Provisional Russian Administration in Bulgaria

The Provisional Russian Administration in Bulgaria (Russian: Временное русское управление в Болгарии, Bulgarian: Временно руско управление в България) was an interim government established for Bulgarian territories liberated by the Imperial Russian Army during the Russo-Turkish War of 1877–1878. This administration was established in the beginning of the war in April 1877. The Treaty of Berlin (1878) provided for the termination of the Temporary Russian Governance activity since the establishment of the Principality of Bulgaria and Eastern Rumelia, in connection with which it was abolished in May 1879.[1] The main objectives of the Temporary Russian administration was to establish peaceful life and preparation for a revival of the Bulgarian state.

The building in Plovdiv, where the Temporary Russian Governance was located since May till October 1878
The memorial tablet

The Western parts of nowadays Bulgaria which had been liberated by the Serbian Army were under Provisional Serbian Administration from 19 December 1877 to 5 June 1879.[2][3]

The organization and activitiesEdit

The Temporary Russian Governance initially was headed by Russian emperor's commissioner prince Vladimir Cherkassky, as chief of the "First office of civil governance of liberated Trans-Danubian lands." After his death in March 1878 this post had been held by prince Alexander Dondukov-Korsakov.[1] From 20 May to 10 October 1878, the Commissioner's residence located in Plovdiv, and then was moved to Sofia.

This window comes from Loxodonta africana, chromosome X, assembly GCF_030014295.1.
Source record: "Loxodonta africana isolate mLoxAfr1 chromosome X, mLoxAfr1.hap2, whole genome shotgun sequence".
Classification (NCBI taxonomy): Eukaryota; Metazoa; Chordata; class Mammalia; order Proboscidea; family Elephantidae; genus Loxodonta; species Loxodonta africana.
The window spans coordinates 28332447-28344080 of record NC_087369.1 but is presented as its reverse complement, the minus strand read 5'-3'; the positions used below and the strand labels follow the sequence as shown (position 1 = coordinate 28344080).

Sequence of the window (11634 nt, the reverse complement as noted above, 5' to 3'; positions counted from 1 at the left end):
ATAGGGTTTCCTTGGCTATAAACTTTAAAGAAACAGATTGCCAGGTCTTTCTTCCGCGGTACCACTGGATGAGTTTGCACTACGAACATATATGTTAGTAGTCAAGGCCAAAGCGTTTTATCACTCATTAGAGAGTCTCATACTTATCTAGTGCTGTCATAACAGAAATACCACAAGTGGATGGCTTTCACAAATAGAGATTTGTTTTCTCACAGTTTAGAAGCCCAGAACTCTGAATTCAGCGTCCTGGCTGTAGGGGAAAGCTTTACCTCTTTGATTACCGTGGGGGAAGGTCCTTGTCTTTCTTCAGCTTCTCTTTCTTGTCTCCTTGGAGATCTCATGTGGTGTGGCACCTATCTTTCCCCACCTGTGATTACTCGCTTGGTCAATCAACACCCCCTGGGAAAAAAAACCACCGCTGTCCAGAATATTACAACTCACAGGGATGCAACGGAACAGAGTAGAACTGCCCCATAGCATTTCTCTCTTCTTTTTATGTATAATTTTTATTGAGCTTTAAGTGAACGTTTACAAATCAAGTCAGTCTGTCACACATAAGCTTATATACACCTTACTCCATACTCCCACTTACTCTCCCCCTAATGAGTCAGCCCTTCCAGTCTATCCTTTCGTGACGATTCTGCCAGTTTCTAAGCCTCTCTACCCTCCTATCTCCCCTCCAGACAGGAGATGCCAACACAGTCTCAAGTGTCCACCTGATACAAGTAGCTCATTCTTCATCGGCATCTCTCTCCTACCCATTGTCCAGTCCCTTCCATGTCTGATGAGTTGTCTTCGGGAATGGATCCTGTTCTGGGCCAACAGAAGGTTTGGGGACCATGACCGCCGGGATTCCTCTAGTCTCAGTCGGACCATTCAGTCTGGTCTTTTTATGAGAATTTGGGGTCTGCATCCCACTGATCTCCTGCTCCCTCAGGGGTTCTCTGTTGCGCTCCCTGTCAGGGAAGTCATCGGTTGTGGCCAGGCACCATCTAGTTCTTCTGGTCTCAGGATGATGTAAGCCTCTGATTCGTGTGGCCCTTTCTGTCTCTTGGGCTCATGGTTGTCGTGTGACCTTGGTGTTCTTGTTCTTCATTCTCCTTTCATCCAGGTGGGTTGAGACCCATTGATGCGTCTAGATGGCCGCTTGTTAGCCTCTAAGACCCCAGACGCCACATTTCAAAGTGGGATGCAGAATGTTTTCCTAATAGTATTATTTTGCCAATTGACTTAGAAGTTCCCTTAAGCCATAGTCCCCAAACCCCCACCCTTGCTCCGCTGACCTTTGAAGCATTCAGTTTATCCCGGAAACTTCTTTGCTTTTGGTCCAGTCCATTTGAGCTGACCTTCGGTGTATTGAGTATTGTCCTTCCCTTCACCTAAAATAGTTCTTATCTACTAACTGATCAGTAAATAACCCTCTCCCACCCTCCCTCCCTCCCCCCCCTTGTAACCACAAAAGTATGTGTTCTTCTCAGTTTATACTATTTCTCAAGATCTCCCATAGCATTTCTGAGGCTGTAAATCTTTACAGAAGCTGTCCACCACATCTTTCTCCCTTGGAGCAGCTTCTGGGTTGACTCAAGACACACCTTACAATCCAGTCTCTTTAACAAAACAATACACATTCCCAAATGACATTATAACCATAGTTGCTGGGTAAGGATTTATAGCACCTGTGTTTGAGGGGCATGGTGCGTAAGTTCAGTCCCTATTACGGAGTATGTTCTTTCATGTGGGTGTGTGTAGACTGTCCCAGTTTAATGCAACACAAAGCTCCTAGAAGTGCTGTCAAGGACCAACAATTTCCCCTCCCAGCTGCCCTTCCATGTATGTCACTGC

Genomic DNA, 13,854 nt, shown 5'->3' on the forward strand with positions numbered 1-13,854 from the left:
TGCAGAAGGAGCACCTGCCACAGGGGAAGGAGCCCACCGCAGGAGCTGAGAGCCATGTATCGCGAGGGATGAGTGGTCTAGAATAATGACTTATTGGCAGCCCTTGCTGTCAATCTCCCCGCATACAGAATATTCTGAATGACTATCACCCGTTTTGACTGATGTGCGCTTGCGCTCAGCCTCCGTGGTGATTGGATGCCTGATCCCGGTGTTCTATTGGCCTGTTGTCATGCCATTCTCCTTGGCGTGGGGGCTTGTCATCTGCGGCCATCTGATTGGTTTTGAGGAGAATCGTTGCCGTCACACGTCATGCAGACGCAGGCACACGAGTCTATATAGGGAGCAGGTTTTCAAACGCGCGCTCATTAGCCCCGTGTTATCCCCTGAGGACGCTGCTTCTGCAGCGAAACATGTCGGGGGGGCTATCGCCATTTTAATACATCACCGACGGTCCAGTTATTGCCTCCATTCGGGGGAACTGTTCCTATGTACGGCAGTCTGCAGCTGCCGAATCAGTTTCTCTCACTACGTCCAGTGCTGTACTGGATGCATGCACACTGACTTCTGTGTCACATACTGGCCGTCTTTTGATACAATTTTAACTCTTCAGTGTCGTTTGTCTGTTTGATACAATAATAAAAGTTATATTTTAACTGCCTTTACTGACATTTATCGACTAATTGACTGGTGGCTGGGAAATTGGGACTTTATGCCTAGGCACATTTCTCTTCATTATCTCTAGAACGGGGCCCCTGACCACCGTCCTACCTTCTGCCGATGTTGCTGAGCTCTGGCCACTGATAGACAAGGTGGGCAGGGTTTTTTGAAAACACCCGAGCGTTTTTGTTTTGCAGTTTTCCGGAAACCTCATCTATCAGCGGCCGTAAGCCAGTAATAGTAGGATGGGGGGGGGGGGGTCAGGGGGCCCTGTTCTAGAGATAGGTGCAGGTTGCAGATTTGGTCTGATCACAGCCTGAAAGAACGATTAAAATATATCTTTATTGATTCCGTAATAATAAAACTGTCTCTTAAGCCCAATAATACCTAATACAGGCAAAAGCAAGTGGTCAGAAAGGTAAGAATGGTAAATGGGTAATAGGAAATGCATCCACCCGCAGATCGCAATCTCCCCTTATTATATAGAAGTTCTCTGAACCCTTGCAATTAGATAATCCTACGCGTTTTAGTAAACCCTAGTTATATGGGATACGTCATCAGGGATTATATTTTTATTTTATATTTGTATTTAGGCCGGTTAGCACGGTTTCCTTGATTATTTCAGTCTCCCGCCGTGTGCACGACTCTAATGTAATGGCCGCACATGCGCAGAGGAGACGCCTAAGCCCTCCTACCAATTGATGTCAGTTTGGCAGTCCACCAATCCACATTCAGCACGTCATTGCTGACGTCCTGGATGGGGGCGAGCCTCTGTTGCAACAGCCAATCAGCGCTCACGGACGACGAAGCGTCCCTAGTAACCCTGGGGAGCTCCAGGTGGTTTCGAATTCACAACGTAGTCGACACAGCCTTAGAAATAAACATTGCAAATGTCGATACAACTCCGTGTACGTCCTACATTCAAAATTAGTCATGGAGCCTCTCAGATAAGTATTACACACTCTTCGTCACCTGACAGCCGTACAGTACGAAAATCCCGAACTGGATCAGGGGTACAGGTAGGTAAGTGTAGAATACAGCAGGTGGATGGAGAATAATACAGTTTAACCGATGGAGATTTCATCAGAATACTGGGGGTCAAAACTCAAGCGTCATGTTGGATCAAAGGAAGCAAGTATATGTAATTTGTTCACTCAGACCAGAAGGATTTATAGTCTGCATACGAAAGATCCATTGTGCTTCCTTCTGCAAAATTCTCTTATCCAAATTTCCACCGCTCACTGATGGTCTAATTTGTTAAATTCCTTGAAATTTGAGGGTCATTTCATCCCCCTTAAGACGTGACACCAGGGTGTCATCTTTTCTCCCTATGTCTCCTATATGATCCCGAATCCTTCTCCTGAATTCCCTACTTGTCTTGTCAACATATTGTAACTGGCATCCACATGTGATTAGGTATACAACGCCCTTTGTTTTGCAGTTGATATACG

The guidance of the Civil Administration presided by the chancellery of Russian emperor's commissioner jointly with established in 1878 the Board of government over areas. Besides Russian officers and officials, many Bulgarians were included there, among of which were Dragan Tsankov, Petko Karavelov, Stefan Stambolov, Dimitar Grekov, Dimitar Petkov, Todor Ikonomov, Konstantin Stoilov.[1] The Russian administration tried to prepare as many staff as possible to create a state mechanism for future Bulgarian states. So, initially seven provinces were headed by Russians and only one - by Bulgarian, but in six provinces the vice-governors were Bulgarians. At the local level Russians created a government system: in the districts (uezds) there were formed elective administrative councils and judicial committees, in the villages - councils of elders. There were drafted the Constitution project. The administration made preparations for the elections to the Constituent Assembly.[4]

In the spring and summer of 1878 Bulgarian militia (opalchentsi) was transformed into regular military units and formed the Bulgarian Territorial Troops.[5][6]